The scores of the first FPC allowed us to focus on these two aspects of the behavior of PM10. Using a GAMM, we investigated how both the first FPC scores of the PM10 height and time variation varied with large-scale climate indices and spatial location. The analysis showed that the size and timing of PM10 features varied throughout California. Furthermore, our analysis gives insight into the complicated relationship of the first FPC scores of the PM10 height and time variation with climate indices that measure variations of sea surface temperature and atmospheric circulation patterns. In particular, certain phase interactions between PNA and ONI are associated with above or below average levels of PM10, as well as its features occurring earlier or later than average, throughout the day. The random monitoring station and year effects in the models accounted for additional sources of unexplained variability. The predicted random monitoring station effects showed local spatial clustering of similar signed effects, which potentially may be partly driven by PM10 transport processes such as those discussed in Chow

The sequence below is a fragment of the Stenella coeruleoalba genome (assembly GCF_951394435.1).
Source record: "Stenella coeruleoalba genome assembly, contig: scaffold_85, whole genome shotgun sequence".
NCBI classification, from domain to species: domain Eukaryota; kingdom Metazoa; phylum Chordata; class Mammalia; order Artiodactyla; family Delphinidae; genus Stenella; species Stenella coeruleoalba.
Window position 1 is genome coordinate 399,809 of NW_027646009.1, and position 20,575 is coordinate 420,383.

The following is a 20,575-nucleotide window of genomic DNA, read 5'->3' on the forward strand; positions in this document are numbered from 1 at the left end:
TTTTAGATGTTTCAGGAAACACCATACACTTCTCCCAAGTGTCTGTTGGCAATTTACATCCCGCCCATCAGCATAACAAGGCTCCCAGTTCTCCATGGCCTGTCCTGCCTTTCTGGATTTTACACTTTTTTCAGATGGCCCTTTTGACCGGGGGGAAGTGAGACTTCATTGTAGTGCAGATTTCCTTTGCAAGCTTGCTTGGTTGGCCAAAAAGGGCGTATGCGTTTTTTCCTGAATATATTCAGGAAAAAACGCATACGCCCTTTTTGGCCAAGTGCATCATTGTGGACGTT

This work presents an avenue for future research. Specifically, it motivates developing a functional data regression model that quantifies the association between the daily PM10 curves (functional response) with changes in several explanatory variables representing spatial location attributes (scalar covariates) and climate processes (functional covariates). This direction of research is significant to the atmospheric sciences, and would provide a new understanding and knowledge on the spatial and temporal behavior of daily PM10 at any time